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What is Responsive Feeding? [+ 5 Ways to Practice It]

What is Responsive Feeding? (+ 5 Ways to Practice It)

Responsive Feeding: What It Is and What It Isn’t

You hear the buzz about responsive feeding, but do you really know what it is and how to use it to your child’s advantage?

Responsive feeding is based on a two-way relationship between you and your child. Your child communicates feelings of hunger and fullness (verbally or nonverbally) followed by an immediate response from you, such as feeding your child or ending a feeding.

To be good at responsive feeding, you need to monitor your child’s hunger and fullness by learning and recognizing her appetite cues.

For example, babies show tell-tale signs of hunger and fullness, but they’re not typically language-based cues. Toddlers can tell you when they are hungry and when they are full with their emerging language skills. Some toddlers can even sign hunger and fullness.

Older children can verbalize hunger and fullness, too, but may confuse boredom and emotions with true hunger.

As a parent, your job is to pay attention to these appetite cues so you don’t over-feed or underfeed your child.

When you respond promptly and accurately to your baby’s appetite signs, you show her warmth, love, and support. To develop her social and emotional health, your baby needs to know that she can count on you to meet her needs –when she needs them.

This foundation of trust is the most important aspect of the parent-child relationship at this young age.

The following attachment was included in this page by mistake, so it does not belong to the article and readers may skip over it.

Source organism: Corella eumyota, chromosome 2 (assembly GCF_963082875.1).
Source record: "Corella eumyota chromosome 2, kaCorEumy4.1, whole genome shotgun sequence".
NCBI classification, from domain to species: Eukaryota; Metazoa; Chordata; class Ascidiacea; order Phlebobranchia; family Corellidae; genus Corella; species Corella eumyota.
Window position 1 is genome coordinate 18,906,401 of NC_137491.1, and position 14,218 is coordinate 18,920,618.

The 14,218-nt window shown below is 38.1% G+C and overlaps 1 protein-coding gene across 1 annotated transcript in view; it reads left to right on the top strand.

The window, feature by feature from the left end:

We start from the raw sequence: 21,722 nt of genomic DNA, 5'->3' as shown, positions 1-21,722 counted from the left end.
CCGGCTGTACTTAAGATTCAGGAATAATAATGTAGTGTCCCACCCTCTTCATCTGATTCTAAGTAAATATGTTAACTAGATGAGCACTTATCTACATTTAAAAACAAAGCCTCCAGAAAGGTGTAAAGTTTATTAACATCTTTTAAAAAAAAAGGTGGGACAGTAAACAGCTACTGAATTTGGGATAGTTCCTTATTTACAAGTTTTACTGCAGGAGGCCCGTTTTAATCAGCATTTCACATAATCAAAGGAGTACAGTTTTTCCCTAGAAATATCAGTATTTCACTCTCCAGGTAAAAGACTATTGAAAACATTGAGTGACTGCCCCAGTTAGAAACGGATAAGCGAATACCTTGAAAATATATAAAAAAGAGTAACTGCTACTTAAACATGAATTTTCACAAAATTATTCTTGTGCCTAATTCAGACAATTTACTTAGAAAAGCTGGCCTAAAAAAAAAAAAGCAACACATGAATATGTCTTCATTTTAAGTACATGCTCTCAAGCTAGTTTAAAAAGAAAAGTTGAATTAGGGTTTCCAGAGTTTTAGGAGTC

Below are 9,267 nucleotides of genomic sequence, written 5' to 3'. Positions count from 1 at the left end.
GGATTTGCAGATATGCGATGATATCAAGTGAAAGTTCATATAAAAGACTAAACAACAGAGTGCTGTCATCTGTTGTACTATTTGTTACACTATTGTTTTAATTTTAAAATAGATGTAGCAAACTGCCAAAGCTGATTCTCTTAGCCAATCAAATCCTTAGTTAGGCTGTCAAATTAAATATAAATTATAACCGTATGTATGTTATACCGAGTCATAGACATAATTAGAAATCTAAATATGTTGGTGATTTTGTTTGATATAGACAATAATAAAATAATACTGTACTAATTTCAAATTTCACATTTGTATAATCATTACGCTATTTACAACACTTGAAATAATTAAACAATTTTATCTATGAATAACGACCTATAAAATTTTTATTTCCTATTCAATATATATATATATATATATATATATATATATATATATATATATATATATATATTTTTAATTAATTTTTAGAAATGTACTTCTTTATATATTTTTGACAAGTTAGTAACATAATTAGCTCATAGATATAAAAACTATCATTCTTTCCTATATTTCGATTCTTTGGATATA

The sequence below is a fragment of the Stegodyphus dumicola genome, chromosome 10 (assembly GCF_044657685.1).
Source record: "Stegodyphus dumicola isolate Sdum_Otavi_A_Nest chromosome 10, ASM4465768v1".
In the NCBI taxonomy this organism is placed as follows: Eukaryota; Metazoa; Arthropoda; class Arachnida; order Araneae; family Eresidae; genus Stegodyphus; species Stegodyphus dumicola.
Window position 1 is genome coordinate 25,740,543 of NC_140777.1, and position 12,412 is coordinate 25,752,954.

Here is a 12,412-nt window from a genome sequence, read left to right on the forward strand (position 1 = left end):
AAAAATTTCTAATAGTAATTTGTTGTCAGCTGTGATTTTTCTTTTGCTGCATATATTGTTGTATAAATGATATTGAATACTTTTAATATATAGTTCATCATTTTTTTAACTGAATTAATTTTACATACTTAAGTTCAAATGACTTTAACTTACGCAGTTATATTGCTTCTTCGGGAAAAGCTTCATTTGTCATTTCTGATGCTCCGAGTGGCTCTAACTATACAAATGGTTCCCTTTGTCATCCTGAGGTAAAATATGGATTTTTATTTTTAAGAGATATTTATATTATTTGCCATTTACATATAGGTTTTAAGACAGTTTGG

When you respect your toddler’s fullness, you honor and sustain his natural-born appetite regulator. In other words, you preserve his native ability to recognize his body is full, and support his appropriate response to stop eating.

If you question your older child’s hunger (because she just ate lunch), you help her tune in to her appetite and identify hunger as the primary reason for eating. This helps her discern real hunger from emotional eating, or eating in the absence of hunger.

As kids get older, it may get more difficult to navigate eating habits and food choices for these reasons.

What are the Signs of Hunger and Fullness?

Responsive feeding sets the stage for helping your child sustain and regulate her appetite. And it begins with recognizing hunger and fullness in your baby.

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Signs of Baby’s Hunger:

Your baby fusses or cries.

Fussing or crying doesn’t always equal hunger. It can mean other things such as discomfort, tiredness or even boredom.

Your baby smiles, gazes or coos at you during a feeding.